Donziger was uncertain about the prospects of the U.S. Supreme Court petition, but he said his primary focus is on helping his clients enforce the judgment against Chevron's assets in Canada and elsewhere. Thousand of Ecuadorian villagers are expected to contract cancer in the coming years absent a clean-up, according to independent health evaluations of the local population.
He also issued the following statement:
"It is my view that the U.S. RICO proceedings were initiated by Chevron to create a smokescreen to distract attention from the company's crimes and fraud in Ecuador, as found by three layers of courts in the venue of its choosing. Eighteen appellate judges in Ecuador and Canada who have reviewed all or part of the facts have now ruled in favor of the villagers, while only one U.S. trial judge with obvious animus toward the Ecuadorians ruled the other way. Kaplan's decision is an outlier with little or no credibility in the eyes of two separate Supreme Courts who have actually reviewed the evidence, one in Canada and one in Ecuador.
"So if the U.S. Supreme Court rejects our petition and decides not to review Chevron's false evidence, it will have no impact on the enforcement of the judgment against Chevron. But it will have an enormously negative impact on the image of the U.S. judiciary in the eyes of the world. It will show that our highest court has no interest in properly policing trial judges who accept corrupt evidence and who conduct proceedings that fall below minimum standards of due process as required by international law, while thousands of people suffer and untold numbers die as a result.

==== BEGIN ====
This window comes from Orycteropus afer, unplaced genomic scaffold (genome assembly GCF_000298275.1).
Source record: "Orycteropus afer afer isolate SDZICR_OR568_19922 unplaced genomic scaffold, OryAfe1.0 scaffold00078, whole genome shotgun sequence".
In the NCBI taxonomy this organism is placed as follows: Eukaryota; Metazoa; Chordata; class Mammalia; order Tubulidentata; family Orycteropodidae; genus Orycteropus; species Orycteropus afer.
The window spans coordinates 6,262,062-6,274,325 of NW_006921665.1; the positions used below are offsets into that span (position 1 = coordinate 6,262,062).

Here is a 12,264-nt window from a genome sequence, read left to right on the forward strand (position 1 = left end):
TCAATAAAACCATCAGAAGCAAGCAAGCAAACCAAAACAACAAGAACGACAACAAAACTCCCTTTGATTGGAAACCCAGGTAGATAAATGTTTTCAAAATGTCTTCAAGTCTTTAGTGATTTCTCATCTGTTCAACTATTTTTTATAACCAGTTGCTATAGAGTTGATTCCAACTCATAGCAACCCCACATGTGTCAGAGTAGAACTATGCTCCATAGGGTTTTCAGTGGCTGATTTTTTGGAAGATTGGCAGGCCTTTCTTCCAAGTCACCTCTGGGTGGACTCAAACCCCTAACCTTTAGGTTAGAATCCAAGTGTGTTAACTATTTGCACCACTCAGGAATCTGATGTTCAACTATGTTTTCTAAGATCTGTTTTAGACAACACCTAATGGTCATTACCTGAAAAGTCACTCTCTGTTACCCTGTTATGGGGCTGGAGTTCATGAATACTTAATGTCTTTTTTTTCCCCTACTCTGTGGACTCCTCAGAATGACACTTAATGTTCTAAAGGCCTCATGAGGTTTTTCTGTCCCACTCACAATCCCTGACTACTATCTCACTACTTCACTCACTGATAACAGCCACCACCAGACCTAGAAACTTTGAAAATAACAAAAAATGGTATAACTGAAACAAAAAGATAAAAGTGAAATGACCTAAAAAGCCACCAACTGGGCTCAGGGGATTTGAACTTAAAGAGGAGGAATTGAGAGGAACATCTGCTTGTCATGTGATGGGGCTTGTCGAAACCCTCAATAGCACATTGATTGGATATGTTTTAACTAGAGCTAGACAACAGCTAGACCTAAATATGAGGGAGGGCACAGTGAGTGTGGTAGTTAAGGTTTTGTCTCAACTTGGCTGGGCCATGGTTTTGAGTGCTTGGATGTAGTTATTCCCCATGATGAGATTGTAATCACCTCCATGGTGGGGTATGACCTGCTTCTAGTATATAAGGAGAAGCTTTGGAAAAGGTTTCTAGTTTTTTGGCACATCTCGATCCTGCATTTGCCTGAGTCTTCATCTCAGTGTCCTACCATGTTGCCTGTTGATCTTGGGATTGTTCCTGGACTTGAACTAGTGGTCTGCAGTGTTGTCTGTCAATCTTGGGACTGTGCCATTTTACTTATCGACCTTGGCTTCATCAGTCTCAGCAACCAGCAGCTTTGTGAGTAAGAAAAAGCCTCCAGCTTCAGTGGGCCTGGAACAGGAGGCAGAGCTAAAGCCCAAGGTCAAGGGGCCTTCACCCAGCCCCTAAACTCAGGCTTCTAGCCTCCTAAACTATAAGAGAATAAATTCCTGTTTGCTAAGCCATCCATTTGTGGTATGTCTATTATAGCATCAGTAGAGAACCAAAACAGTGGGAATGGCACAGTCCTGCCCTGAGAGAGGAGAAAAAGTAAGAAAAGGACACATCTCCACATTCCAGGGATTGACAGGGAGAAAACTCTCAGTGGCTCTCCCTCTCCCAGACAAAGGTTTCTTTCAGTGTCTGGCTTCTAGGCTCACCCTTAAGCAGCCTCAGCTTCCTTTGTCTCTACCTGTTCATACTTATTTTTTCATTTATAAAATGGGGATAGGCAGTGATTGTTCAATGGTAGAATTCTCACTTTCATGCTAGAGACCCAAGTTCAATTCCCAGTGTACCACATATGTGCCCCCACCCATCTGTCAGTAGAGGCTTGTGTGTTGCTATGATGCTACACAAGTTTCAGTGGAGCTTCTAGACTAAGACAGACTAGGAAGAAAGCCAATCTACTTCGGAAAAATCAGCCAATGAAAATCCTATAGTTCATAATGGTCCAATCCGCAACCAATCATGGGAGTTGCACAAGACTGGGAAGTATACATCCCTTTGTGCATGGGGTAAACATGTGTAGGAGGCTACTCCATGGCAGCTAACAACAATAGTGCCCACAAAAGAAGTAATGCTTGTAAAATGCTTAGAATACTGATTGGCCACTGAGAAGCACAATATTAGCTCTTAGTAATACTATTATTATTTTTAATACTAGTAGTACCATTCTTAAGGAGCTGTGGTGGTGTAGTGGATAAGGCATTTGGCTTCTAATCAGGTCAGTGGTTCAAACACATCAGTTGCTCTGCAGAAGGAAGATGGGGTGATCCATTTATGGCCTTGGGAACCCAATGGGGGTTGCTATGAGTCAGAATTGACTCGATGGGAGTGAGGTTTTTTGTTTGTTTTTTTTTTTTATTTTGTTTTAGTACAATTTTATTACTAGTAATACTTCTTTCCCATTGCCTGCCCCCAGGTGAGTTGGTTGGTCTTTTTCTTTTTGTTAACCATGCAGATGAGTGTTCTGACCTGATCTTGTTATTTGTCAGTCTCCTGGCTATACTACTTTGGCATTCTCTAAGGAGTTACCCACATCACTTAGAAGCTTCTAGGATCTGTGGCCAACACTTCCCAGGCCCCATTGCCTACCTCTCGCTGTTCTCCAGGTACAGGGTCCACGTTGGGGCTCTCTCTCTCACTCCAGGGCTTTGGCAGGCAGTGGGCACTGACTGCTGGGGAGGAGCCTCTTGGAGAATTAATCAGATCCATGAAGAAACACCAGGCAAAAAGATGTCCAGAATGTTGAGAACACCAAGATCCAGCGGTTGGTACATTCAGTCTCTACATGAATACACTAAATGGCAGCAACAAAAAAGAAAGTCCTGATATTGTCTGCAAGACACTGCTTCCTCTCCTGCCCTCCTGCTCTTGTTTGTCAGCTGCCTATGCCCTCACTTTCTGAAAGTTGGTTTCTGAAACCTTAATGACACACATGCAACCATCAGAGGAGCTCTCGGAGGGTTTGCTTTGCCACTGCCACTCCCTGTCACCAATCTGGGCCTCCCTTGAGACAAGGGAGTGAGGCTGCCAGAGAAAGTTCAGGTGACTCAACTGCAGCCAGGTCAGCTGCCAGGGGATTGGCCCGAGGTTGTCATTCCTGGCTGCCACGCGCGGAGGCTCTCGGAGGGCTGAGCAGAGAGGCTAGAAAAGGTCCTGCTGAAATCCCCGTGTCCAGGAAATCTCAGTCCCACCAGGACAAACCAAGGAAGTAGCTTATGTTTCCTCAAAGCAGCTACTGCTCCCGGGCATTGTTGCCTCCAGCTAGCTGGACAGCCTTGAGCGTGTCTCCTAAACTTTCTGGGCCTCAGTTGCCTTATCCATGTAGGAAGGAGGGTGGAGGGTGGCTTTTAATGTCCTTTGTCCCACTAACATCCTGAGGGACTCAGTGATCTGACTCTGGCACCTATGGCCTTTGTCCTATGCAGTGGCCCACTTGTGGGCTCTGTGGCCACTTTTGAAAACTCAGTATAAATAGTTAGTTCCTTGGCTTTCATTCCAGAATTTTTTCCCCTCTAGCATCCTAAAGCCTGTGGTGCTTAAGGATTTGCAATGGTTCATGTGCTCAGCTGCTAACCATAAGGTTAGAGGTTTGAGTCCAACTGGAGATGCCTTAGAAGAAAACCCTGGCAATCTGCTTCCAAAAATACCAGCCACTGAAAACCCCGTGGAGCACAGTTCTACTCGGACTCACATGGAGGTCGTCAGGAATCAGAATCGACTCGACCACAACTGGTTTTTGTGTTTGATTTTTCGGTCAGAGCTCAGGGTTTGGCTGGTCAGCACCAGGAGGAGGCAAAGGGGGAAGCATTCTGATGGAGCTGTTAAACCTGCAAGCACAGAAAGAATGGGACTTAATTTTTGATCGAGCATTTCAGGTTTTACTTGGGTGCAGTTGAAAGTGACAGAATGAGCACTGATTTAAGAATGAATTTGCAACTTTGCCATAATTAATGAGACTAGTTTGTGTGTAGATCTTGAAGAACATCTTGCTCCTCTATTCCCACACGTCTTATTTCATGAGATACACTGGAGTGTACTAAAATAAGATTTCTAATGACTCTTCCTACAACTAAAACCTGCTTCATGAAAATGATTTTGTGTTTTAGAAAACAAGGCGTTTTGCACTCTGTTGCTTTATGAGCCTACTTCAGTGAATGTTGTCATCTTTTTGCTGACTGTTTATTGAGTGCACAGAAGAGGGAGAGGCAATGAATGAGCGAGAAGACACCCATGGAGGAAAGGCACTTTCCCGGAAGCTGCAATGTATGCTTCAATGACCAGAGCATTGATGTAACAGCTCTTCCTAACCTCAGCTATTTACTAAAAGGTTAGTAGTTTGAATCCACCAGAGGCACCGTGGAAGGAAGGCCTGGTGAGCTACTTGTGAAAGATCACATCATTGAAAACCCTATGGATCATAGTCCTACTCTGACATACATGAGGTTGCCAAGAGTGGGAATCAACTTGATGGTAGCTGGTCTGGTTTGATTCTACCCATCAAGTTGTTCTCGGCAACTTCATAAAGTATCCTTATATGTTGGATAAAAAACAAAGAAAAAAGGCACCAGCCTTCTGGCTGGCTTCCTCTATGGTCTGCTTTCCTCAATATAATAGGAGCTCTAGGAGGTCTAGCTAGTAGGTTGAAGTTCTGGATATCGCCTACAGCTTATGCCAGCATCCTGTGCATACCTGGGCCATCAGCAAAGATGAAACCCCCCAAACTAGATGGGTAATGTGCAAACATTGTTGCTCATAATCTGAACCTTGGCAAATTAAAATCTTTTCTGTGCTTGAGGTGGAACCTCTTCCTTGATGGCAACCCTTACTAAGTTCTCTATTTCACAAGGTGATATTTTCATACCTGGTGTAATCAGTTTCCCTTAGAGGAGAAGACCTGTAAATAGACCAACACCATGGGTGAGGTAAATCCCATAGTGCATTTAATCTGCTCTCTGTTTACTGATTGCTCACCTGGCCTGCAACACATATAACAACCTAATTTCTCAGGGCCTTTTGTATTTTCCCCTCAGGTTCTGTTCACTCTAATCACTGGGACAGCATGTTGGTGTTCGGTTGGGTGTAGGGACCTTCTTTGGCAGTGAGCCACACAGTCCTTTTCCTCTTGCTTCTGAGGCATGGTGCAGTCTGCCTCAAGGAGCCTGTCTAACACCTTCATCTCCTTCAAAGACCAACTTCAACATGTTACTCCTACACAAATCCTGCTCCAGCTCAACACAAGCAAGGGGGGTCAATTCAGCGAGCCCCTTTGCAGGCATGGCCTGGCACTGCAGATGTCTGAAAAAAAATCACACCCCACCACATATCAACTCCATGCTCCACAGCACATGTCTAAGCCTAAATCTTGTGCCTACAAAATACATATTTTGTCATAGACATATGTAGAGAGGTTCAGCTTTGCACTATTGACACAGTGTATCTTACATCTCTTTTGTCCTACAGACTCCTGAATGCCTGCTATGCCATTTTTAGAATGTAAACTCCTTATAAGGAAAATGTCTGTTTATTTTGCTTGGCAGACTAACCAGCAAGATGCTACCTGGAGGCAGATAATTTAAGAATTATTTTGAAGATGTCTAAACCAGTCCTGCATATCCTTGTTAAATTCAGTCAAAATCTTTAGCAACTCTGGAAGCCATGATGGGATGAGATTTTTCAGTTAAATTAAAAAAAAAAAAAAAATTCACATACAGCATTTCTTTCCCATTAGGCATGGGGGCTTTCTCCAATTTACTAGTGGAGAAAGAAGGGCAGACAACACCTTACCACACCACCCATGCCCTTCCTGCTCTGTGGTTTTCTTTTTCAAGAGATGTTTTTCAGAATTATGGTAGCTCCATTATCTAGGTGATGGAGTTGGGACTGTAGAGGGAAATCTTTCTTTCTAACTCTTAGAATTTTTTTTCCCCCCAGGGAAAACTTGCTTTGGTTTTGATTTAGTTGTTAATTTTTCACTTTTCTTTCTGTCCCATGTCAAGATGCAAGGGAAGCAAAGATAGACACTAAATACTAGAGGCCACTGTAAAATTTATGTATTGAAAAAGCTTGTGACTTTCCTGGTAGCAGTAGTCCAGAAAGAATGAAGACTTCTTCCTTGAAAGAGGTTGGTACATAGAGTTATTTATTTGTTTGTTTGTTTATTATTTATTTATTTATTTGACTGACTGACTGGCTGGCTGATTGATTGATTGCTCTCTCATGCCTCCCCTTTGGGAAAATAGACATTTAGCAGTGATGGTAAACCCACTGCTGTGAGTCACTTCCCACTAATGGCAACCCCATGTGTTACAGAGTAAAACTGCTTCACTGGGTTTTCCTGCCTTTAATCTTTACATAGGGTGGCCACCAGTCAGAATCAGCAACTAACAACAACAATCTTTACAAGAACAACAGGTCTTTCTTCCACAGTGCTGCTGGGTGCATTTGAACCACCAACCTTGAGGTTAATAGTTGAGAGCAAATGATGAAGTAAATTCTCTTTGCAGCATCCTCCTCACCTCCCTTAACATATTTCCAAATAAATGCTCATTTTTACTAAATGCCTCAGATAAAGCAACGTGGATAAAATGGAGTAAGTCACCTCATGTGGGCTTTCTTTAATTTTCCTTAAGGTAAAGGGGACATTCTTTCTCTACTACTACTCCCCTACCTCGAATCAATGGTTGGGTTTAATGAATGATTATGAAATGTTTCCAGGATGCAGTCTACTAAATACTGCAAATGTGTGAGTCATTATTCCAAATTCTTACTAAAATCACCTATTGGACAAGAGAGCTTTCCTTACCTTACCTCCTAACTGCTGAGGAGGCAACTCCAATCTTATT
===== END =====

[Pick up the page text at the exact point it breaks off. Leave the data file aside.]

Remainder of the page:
"More chillingly, the Second Circuit and Kaplan endorsed a new Chevron playbook that outlines a wholly improper method of corporate counterattack to threaten and silence human rights victims and their lawyers. Other companies already are copying Chevron's playbook to try to silence advocates in other human rights cases. The Supreme Court should not duck its responsibilities in this regard because this approach represents a grave abuse of our civil justice system and a profound threat to our democracy. The legal issues have huge First Amendment implications. If allowed to stand, these unprecedented pro-corporate decisions could undermine American law for decades to come. Our hope is that the Supreme Court will put an end to Chevron's charade and reboot the proceeding so the final result in the U.S. is consistent with both domestic and international law."